Great talk! So if I’m understanding you right, it’s reasonable to think that the spectral sequence arguments would work out fine (probably since $T(2,2n)$ are alternating so the Khovanov homology is nice and thinly spread out?) but at the end you would arrive at braids for the unknot of larger and larger braid index (corresponding to the linking number with the unknot component). And there are infinitely many such unknot-braids… is there any way of writing these as infinite families of finitely many types, and case-checking from there? Also, do all of these unknot-braids satisfy the property that, if you untwist them, the OTHER unknot becomes a braid (the same braid?)? I don’t know much about this, just throwing out random ideas, cause why not.

Hi Mike,

These are great questions. I think with regards to the spectral sequence arguments, some probably should work in similar ways but others will get (much) harder as the rank of Khovanov homology grows. I think it is harder to say exactly where they would get “too hard” though.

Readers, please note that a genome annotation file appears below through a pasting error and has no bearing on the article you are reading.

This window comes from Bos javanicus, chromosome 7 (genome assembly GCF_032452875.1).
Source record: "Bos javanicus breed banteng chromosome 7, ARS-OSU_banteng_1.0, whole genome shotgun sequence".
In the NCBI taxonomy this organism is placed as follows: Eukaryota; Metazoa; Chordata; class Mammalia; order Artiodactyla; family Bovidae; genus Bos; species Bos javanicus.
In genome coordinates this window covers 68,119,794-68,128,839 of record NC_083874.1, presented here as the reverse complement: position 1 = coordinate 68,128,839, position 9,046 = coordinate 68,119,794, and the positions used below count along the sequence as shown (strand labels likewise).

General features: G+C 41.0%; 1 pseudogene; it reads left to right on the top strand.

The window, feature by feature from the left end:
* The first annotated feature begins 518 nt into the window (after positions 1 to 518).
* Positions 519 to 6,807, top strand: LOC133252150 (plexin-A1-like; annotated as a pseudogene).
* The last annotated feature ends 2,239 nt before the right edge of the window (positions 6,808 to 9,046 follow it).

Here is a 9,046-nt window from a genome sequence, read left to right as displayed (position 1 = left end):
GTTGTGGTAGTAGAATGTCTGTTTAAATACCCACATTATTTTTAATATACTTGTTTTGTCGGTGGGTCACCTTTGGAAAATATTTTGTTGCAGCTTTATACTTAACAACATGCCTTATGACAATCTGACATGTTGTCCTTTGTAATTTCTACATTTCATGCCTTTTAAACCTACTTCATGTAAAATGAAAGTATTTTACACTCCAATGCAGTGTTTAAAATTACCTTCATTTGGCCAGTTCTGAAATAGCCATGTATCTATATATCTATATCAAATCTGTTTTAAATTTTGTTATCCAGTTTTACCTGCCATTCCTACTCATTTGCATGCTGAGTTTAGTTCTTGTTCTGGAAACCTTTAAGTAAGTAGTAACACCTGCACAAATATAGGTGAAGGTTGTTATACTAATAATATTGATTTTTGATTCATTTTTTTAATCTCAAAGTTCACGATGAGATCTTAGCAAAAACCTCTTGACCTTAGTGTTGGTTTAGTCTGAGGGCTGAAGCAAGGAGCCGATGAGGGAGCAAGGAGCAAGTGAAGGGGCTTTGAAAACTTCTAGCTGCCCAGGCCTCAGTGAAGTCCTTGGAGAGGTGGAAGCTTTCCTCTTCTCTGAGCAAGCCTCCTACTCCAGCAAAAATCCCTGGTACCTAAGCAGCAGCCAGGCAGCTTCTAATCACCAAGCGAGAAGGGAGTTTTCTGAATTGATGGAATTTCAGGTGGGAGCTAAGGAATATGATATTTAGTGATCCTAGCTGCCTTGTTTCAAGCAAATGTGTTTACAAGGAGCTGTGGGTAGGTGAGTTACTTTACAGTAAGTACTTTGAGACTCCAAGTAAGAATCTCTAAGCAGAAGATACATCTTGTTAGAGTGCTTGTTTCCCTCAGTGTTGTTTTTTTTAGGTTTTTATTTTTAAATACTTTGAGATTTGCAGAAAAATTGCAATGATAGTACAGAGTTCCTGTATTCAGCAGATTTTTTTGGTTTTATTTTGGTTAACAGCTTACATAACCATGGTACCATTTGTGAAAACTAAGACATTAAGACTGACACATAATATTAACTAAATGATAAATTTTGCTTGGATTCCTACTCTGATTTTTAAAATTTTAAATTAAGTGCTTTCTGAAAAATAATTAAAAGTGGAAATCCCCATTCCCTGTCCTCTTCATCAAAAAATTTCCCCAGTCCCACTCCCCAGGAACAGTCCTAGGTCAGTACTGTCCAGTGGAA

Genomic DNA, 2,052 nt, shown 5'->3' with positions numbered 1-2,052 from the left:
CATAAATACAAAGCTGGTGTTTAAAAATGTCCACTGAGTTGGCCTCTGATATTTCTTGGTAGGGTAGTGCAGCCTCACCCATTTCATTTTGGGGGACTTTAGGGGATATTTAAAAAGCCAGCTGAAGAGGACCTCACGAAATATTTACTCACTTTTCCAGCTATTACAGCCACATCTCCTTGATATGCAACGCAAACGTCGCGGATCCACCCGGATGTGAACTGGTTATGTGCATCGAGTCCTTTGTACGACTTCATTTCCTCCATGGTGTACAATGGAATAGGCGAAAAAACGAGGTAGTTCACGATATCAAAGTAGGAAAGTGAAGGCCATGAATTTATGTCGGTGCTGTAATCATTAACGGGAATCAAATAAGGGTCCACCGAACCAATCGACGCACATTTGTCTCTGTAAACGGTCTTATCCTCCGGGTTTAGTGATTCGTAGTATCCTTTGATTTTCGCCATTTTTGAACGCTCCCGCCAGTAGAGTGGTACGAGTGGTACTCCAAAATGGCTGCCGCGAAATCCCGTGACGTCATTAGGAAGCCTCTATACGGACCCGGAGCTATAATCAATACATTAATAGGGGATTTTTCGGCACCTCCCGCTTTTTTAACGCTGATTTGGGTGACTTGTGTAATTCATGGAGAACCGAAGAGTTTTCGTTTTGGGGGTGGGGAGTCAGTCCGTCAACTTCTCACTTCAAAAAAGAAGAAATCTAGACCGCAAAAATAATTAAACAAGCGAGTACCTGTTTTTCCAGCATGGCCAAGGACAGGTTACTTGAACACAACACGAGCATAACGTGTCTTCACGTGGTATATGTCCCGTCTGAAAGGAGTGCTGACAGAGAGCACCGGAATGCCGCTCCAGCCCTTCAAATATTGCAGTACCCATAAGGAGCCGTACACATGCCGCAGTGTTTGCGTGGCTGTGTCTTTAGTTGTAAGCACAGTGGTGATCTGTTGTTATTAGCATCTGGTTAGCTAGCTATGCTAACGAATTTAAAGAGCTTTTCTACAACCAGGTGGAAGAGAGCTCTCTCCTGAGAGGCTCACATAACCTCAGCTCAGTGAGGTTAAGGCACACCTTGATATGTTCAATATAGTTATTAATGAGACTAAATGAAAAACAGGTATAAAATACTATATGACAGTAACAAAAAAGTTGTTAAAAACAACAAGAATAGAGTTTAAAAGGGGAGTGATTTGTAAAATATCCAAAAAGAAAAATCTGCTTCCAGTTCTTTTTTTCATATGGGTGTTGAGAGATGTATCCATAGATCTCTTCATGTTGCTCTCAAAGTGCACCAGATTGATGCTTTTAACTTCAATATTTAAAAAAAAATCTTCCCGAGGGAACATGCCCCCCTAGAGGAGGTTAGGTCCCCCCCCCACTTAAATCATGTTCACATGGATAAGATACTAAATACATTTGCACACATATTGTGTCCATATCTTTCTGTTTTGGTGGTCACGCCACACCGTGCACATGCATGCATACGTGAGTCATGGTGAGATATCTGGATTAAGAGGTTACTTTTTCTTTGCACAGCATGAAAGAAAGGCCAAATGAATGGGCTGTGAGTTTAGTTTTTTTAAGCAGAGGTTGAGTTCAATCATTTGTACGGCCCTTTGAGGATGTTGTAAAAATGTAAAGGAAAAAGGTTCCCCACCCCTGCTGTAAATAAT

I am not aware of a way of writing the braids as of finitely many types, though that certainly doesn’t mean there isn’t one (and I would love to hear about it if there is one). I think the nicest classification I know of is through braid folliations on the disks bounded by the unknoted braid closures.

Not all of the unknot-braids satisfy the property that, if you untwist them, the OTHER unknot becomes a braid. This property is called being “exchange-braided”. Unfortunately, even in the proof the Khovanov homology detects T(2,6) I wasn’t able to show exchange braidedness, just that one component is a braid (though once you know that Kh detects T(2,6) exchange braidedness will follow).